Enjoy the rest of the weekend xx

Marmalade

Re: Thanks for sharing your experiences . . .

Postby Marmalade » Sun Sep 18, 2016 3:10 pm

Hi Mo,

It sounds all go at your end! Good that the hospital appointments are coming through quickly and that you can get them over with.

Yes, very high or low sugars can have an effect on memory and have other side effects too so that is par for the course.

I'm glad you are seeing the GP. The situation is that Peter is her patient, she asks other agencies and hospitals to investigate and treat but you remain that GP's patient at all times. When it comes to palliative care the relationship with the GP is absolutely crucial to good symptom control and the local palliative care team will still revert to the GP for prescriptions etc. Very lazy GP's just write out whatever prescriptions the community or hospice nurses tell them to but if you can get your GP interested and working hard for you things will be much easier for you and better for Peter. I find honey works better than a big hammer, although I am not averse to using a hammer if the need arises!

The blood sugar thing is a bit of a nightmare as, when his appetite declines again as it probably will at some point the need to manage blood sugar alters again and it is very important to get the GP to regularly review the medication. We took Louis off all "preventative medication" as most of it is pretty low level prevention and it gets in the way of top notch pain killers and other helpful drugs. The one you need to keep on the alert for is constipation. It is especially a problem with morphine. Its very common but can cause huge problems so make sure you have the right remedies to hand and use them early. Constipation is a subject on it's own, lots of different types and some remedies work by hydration and some cause stomach cramps to encourage movement, for someone with stomach pain that is not good. The doctor daughter says senna or syrup of figs at the outset but consult with the GP or dietician if you are not sure.

I'm going to buzz off now, I loved your remark about Google correcting your words, happens to me all the time!

Best love M xx

Justamo
Posts: 444
Joined: Sun Sep 04, 2016 9:38 pm

Re: Thanks for sharing your experiences . . .

Postby Justamo » Tue Sep 20, 2016 9:53 pm

What a lot of plans I had for today. I woke up at 3.30 this morning, my brain was in overdrive; I made lists and plans and determined to get some sort of routine going now that Peter is able to do his own insulin injections.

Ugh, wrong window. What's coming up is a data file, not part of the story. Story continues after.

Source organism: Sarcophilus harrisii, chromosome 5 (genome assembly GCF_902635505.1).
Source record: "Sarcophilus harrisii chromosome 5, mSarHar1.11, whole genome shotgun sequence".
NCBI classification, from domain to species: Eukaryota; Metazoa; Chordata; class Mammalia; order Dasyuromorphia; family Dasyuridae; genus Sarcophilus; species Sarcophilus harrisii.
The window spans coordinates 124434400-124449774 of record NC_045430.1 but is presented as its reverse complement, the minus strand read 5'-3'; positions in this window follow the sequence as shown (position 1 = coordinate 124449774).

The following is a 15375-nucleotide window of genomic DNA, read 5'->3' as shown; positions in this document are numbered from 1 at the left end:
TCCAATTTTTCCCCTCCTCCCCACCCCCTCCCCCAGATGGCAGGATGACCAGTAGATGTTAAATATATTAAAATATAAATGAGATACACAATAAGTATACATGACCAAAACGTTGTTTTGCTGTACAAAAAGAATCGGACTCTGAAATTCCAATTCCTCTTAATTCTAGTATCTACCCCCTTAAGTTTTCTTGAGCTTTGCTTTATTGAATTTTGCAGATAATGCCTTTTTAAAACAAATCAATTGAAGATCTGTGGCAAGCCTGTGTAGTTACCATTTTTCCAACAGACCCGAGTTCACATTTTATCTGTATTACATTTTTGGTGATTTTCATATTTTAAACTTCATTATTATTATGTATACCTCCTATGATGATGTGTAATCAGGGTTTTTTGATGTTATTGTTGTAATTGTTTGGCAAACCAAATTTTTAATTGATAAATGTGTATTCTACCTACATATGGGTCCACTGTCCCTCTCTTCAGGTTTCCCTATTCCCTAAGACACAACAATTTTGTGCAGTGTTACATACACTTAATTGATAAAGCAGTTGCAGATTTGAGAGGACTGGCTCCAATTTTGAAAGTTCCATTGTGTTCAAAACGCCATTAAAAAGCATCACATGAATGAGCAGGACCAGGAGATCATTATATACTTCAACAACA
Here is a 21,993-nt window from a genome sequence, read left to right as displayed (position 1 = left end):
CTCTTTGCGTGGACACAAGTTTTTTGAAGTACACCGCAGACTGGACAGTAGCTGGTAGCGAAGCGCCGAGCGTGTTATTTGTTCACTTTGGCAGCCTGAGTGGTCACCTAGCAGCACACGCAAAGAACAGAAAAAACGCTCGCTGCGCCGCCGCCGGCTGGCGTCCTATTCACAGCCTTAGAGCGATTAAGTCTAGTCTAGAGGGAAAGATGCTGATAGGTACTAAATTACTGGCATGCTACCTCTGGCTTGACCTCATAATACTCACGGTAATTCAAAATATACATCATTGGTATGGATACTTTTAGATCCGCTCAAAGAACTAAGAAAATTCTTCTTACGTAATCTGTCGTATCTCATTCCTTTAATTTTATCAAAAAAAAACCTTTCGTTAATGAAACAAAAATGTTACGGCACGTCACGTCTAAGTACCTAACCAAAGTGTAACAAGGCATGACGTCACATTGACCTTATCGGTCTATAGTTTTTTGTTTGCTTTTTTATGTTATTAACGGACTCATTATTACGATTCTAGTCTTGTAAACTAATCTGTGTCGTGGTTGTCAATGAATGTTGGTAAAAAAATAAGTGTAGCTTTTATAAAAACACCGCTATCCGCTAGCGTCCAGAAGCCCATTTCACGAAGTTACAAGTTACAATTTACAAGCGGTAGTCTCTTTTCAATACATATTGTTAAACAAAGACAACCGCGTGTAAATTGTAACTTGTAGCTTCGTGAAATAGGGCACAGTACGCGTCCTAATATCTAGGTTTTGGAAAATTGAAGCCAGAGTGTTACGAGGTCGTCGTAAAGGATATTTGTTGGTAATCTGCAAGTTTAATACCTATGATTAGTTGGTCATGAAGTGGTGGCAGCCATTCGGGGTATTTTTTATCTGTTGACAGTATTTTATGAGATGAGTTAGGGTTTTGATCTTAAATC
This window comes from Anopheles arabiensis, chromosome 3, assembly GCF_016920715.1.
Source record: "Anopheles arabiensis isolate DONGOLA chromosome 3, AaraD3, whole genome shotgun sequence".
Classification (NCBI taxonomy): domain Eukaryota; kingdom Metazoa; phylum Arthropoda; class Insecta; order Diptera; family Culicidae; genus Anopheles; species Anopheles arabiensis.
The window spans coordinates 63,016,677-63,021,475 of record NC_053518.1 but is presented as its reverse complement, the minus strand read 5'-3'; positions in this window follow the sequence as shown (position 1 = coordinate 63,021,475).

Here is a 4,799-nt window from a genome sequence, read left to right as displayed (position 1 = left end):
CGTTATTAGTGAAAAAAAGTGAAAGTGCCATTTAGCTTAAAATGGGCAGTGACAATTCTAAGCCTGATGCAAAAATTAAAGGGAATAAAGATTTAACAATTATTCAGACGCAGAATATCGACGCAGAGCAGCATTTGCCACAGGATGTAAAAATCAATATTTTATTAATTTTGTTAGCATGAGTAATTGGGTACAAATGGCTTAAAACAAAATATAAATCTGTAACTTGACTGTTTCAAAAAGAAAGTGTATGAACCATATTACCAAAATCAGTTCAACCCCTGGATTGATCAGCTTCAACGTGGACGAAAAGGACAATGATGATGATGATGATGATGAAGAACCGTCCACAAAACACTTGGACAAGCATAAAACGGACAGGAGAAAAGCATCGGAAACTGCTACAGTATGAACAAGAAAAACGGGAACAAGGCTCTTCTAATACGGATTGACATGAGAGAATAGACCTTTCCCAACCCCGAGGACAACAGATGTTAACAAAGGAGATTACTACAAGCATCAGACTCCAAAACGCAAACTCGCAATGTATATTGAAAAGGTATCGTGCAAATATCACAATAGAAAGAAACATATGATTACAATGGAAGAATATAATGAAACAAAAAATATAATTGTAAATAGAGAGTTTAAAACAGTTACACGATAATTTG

So I got up nice and early, rushed off to the gym, had a brief chat with the girls, and then rushed back home again to attend to my lengthy list.

And do you know what ? Peter had a dose of the blues, so I was dealing with bits of gardening and trying to listen to him at the same time when an awful thought suddenly struck me.

Would he be here to look at the results of me planting spring bulbs ? So I put away the gardening tools and cajoled him into the car for a little jaunt along the coast road. And the sun came out, and the sea was stunning, and the rowan trees are so heavy with berries it looks as though they're flowering. Peter was happy and I'll remember this afternoon for quite a long time.

Good night folks.

Marmalade

Re: Thanks for sharing your experiences . . .

Postby Marmalade » Tue Sep 20, 2016 11:04 pm

Wonderful Mo! You are absolutely right, live for the moment and spend as much time making good memories as you can while Peter is well enough, other stuff really doesn't matter.

much love, m xx

Veema
Posts: 424
Joined: Mon Feb 02, 2015 5:35 pm

Re: Thanks for sharing your experiences . . .

Postby Veema » Wed Sep 21, 2016 7:51 am

That sounds lovely x

Ruthus
Posts: 177
Joined: Tue Nov 17, 2015 2:39 pm

Re: Thanks for sharing your experiences . . .

Postby Ruthus » Wed Sep 21, 2016 9:37 am

That sounds lovely Mo and living in the moment is so important. To make those memories and cherish this time.
Love Ruth X

sandraW
Posts: 1010
Joined: Thu Oct 31, 2013 5:38 pm

Re: Thanks for sharing your experiences . . .

Postby sandraW » Wed Sep 21, 2016 10:56 am

Mo, I hope Peter is starting to feel a little better now he has treatment for his diabetes, good that you got out, spending those happy times together is much more important than gardening, even though jobs do have to be done.
Trevor used to eat whatever he wanted too and we soon got the hang of the insulin though he only needed it when he was on chemo, as even without steroids his blood sugar went up amazingly, the rest of the time he was just treated with Metformin. He said he felt better when he was using the insulin though, thinking of you both, take care sandrax xx